An idol made by King Jeroboam for the Israelites after the split of the kingdom into Southern Judah and Northern Israel, according to Kings. There were two golden statues, one at the national shrine of Dan, and one at Bethel. Israel’s idols were destroyed when the kingdom fell in 722 BCE. When the Assyrians defeated the ten tribes, they were raided for their gold. These two golden calves are reminiscent of the one Aaron made.
“In Hebrew, the incident at Sinai is known as “Chet ha’Egel” or “The Sin of the Calf.” It is first mentioned in Exodus 32:4. In Egypt, where the Hebrews had recently resided, the Apis Bull was the comparable object of worship, which the Hebrews may have sought to revive in the wilderness,” according to the New World Encyclopedia. “Among the Egyptians’ and Hebrews’ neighbors in the Ancient Near East and in the Aegean, the wild bull aurochs was widely worshiped, often as the Lunar Bull and as the creature of El. The latter tradition may also have been long known to the Israelites, who also worshiped El, later calling him Yahweh, the Lord.”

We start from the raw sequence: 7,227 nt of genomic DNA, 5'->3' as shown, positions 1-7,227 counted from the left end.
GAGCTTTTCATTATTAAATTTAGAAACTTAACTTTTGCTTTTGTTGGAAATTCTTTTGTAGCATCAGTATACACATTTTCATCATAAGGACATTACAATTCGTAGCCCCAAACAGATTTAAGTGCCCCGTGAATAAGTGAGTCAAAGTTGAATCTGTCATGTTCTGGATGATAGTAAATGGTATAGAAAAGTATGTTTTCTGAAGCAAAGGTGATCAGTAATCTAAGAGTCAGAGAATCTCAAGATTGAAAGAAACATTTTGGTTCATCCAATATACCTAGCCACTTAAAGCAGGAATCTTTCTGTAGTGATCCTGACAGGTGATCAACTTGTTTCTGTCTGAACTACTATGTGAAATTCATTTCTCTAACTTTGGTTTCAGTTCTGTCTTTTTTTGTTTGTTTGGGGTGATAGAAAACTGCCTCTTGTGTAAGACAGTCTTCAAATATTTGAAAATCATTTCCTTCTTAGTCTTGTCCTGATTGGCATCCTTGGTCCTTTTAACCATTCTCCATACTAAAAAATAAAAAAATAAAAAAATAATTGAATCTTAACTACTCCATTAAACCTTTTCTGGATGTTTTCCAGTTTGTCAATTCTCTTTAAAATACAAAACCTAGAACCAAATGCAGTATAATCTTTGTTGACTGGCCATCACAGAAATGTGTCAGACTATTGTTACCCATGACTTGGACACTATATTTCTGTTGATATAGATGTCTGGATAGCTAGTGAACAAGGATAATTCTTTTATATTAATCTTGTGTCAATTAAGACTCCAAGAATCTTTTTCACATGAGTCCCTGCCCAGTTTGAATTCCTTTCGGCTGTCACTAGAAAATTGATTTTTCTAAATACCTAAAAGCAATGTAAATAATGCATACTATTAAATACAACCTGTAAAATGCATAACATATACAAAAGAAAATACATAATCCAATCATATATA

According to scholars, the Golden Calf story from Exodus likely originated as a polemic against the Israelite shrines. Over hundreds and hundreds of years, the tale of the Golden Calf has become a symbol of materialism, decadence, and putting money before what really matters in life. It is often used in rabbinical tradition, downplaying the responsibility of Aaron.
Although the actual golden calf has long since been lost, tourists can still explore the ruins of the main sanctuary where the calf likely would have been located. And if that’s not enough, guests are also free to examine the numerous standing stone shrines that line the gate to the city.